Union bosses say a Supreme Court ruling that Uber drivers should be classed as workers will have “enormous implications” and affect people throughout the gig economy.
Supreme Court justices ruled on the latest round of a long-running fight between Uber operating companies and drivers on Friday.
Uber operating companies, who said drivers were contractors not workers, appealed to the Supreme Court after losing three earlier rounds of the fight.
But judges unanimously dismissed Uber’s appeal.
Lawyers say the ruling means Uber drivers will be entitled to workers’ rights, such as holiday pay.
A law firm, Leigh Day, enlisted by the GMB union to represent Uber drivers says drivers will be entitled to compensation for lost pay.
But union officials said the ruling had implications beyond Uber.
Scottish TUC general secretary Roz Foyer said: “This ruling has enormous implications for employment law which go beyond Uber to the wider gig economy.”
The Association of Independent Professionals and the Self-Employed said there was a “glaring need for clarity” – and urged the Government to introduce a statutory definition of self-employment.
“The very fact this case has come to the UK’s Supreme Court shows the UK’s employment law is not working,” said the association’s director of policy, Andy Chamberlain.
“There is a glaring need for clarity in this area, to clear the confusion in the gig economy.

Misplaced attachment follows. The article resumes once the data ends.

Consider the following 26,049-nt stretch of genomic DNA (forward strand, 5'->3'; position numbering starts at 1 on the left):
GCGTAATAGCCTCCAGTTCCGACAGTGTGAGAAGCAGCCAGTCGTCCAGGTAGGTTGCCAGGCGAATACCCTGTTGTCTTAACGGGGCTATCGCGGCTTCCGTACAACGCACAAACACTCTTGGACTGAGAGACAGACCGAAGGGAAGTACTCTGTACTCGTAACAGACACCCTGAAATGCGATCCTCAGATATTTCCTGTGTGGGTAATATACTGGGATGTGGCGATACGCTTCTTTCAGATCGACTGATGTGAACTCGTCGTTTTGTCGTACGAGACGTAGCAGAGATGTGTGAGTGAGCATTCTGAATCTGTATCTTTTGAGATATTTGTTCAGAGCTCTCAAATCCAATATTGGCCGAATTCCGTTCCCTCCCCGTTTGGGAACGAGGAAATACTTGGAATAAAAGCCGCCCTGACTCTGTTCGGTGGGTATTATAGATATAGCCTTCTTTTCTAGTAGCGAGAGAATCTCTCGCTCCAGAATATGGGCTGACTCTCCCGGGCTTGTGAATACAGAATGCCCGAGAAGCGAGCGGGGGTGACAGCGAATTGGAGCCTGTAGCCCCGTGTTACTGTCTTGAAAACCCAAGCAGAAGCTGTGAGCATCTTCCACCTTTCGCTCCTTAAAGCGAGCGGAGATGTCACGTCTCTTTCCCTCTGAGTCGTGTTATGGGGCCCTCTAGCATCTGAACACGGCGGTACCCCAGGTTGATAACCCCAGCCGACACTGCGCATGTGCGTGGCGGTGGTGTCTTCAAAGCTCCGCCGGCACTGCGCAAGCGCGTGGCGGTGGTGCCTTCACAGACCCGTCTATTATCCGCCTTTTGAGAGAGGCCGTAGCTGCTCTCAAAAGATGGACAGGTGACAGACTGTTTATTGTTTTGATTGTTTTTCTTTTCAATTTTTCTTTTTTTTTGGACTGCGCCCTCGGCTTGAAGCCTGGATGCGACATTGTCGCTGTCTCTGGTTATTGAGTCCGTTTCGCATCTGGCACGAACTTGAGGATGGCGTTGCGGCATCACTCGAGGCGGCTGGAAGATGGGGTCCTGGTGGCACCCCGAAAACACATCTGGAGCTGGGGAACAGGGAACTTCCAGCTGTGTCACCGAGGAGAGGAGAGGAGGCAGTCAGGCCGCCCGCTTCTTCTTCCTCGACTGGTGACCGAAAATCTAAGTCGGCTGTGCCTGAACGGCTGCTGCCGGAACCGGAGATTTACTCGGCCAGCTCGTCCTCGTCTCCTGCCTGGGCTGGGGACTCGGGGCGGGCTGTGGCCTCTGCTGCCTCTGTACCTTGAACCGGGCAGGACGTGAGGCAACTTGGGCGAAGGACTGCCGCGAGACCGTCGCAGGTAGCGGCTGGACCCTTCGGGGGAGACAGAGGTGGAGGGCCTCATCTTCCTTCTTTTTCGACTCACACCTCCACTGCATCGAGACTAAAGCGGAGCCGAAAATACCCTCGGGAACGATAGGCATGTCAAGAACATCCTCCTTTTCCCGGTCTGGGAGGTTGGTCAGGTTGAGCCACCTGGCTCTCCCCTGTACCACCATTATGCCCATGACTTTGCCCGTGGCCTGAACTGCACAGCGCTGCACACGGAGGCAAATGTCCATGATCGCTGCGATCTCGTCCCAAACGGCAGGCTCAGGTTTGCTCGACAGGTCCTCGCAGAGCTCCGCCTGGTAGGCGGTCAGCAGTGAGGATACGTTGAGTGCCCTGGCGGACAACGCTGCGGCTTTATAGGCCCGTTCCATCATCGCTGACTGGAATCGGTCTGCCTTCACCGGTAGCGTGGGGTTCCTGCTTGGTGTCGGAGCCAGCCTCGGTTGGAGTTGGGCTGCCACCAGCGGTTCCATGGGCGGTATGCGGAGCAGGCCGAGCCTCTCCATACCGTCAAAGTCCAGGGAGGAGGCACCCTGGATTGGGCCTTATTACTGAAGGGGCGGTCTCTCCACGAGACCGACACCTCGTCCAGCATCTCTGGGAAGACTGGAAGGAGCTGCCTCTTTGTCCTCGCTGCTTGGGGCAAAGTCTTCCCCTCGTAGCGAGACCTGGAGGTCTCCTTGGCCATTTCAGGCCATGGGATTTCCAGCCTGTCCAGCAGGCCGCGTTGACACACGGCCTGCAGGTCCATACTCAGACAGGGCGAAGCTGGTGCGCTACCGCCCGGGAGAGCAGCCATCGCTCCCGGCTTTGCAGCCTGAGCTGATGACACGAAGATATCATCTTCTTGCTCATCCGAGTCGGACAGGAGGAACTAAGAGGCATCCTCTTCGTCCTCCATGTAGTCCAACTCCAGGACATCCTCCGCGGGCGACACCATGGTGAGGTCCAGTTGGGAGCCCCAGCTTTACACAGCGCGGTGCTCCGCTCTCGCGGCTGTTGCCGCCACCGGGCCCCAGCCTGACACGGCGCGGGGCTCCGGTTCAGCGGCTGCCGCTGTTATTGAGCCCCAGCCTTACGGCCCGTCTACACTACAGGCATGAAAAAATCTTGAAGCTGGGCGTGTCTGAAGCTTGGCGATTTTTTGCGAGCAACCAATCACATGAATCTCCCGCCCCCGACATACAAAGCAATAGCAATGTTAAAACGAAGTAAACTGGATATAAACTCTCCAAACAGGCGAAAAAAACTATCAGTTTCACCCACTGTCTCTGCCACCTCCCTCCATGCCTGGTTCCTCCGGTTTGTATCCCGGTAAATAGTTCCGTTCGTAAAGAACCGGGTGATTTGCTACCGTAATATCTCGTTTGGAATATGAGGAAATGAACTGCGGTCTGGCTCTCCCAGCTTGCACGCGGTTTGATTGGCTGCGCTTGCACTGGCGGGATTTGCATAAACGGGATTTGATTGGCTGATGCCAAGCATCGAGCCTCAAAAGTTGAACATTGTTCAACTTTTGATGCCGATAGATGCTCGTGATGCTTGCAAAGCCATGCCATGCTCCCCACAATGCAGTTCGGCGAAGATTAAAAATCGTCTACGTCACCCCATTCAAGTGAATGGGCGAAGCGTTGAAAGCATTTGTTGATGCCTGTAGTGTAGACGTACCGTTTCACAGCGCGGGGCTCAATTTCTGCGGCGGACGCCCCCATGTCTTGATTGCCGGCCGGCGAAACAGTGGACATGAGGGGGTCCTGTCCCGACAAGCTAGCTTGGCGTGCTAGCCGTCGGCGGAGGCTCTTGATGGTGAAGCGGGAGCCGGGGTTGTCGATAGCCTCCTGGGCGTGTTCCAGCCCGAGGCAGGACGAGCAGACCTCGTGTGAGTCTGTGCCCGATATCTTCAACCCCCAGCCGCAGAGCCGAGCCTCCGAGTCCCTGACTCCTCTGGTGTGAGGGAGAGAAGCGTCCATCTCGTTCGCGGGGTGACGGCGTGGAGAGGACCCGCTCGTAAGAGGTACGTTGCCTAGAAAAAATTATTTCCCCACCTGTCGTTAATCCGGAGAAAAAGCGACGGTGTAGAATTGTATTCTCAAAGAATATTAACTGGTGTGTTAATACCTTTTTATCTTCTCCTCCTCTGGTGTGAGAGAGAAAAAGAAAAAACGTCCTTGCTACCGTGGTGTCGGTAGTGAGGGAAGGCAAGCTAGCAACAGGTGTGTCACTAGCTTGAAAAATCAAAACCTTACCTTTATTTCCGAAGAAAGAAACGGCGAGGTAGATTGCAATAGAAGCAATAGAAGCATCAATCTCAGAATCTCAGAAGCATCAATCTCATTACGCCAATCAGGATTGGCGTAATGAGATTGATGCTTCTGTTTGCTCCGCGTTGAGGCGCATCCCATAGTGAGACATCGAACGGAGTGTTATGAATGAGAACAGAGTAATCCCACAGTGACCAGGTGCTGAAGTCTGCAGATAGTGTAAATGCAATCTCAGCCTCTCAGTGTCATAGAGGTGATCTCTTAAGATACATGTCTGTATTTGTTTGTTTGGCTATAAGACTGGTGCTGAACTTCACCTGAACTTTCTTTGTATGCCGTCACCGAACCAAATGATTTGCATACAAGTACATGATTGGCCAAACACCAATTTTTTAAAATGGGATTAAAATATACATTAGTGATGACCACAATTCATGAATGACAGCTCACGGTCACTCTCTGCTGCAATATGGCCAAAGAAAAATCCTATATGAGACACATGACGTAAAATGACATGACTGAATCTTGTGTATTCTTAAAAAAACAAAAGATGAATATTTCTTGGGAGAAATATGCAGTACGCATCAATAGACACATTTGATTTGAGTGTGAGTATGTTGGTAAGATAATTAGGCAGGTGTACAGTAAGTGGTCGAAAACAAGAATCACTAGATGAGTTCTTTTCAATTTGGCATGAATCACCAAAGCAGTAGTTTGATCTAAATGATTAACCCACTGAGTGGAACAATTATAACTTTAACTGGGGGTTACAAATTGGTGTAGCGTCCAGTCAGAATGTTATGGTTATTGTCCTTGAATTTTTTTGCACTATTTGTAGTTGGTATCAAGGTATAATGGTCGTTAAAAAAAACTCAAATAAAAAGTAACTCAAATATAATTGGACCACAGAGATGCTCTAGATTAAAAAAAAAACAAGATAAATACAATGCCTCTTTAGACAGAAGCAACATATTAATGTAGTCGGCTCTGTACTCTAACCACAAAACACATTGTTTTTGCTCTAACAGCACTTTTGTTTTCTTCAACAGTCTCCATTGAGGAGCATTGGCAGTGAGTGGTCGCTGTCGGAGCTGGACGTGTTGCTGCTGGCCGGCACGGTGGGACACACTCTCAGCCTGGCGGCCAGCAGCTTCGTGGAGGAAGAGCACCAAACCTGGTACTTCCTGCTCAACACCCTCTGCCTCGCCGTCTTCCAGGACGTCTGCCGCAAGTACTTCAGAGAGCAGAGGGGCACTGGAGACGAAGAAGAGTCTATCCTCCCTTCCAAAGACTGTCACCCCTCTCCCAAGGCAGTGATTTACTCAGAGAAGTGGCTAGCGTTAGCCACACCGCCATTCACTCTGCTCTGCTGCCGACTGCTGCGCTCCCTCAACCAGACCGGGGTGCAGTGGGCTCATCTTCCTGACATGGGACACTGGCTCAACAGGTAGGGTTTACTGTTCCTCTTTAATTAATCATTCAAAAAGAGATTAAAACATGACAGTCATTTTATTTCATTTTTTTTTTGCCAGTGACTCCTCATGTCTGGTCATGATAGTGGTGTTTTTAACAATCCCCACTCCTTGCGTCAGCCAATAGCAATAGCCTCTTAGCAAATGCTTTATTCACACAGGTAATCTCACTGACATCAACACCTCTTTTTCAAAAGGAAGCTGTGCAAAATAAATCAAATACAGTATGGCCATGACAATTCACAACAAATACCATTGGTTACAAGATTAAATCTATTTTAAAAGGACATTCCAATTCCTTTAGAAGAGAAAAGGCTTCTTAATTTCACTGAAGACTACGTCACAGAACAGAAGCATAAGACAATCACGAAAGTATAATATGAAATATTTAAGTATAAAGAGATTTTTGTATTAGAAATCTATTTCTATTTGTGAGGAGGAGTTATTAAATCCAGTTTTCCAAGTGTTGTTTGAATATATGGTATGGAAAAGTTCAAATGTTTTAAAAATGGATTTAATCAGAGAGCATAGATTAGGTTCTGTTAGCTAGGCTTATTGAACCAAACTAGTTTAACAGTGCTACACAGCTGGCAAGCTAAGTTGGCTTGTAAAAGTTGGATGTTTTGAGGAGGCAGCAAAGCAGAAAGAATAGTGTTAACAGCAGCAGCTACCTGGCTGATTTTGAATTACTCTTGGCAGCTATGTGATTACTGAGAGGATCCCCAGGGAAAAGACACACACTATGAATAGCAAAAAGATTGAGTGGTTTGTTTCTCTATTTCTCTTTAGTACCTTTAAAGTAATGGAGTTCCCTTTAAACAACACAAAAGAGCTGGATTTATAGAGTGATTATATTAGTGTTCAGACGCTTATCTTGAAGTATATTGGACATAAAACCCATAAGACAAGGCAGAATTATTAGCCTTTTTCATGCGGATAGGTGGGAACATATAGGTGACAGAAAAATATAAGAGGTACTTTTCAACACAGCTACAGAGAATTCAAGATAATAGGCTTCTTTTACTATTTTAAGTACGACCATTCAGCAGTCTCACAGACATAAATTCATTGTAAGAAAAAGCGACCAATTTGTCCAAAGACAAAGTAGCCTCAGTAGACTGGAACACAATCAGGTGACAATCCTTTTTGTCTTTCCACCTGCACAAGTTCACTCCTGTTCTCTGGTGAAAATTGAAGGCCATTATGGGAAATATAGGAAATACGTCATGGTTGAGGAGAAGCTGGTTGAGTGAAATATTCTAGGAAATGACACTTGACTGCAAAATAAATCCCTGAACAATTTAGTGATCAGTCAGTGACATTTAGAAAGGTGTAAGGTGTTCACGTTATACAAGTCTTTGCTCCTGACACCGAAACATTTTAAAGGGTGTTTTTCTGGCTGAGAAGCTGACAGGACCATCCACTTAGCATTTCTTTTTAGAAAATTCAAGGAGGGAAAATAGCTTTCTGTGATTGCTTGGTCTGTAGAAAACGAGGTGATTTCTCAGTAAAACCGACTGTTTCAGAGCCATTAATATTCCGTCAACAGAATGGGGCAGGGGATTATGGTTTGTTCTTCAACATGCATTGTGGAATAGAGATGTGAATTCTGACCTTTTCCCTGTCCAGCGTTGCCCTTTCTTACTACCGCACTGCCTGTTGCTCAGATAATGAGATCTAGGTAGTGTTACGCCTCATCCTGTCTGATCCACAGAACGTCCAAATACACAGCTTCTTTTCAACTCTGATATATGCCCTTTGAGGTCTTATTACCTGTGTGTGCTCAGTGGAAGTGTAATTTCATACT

He added: “The gig economy is enormously complex, including many people who are legitimately self-employed and many others who really, based on their working circumstances, should be classed as workers.
“It is a patchwork of grey areas between employment and self-employment: the only way to resolve this tangle is to clarify employment status in UK law.”
Frances O’Grady, general secretary of the TUC, said: “Unions will continue to expose nasty schemes that try and cheat workers out of the minimum wage and holiday pay, but we also need the government to step up to the plate.
“Ministers must use the much-delayed employment bill to reform the law around worker status.
“Everyone should qualify for employment rights unless an employer can prove they are genuinely self-employed.”
A GMB spokesman said officials would now consult with Uber driver members over forthcoming compensation claims.
Mick Rix, GMB national officer, said: “This has been a gruelling four-year legal battle for our members but it’s ended in a historic win.
“The Supreme Court has upheld the decision of three previous courts, backing up what GMB has said all along; Uber drivers are workers and entitled to breaks, holiday pay and minimum wage.
“Uber must now stop wasting time and money pursuing lost legal causes and do what’s right by the drivers who prop up its empire.”
An employment tribunal ruled in 2016 that Uber drivers were workers, and were entitled to workers’ rights.
That ruling was upheld by an employment appeal tribunal, and by Court of Appeal judges.
Lawyers representing Uber operating companies told Supreme Court justices that the employment tribunal ruling was wrong.
They said drivers did not “undertake to work” for Uber but were “independent, third party contractors”.
But lawyers representing drivers said the tribunal was entitled to conclude that drivers were working.
Justices unanimously ruled against Uber.
“It can be seen that the transportation service performed by drivers and offered to passengers through the Uber app is very tightly defined and controlled by Uber,” said one justice, Lord Leggatt, in Friday’s ruling.
“The employment tribunal was, in my view, entitled to conclude that, by logging onto the Uber app in London, a claimant driver came within the definition of a ‘worker’ by entering into a contract.
“I think it clear that the employment tribunal was entitled to find that the claimant drivers were ‘workers’.”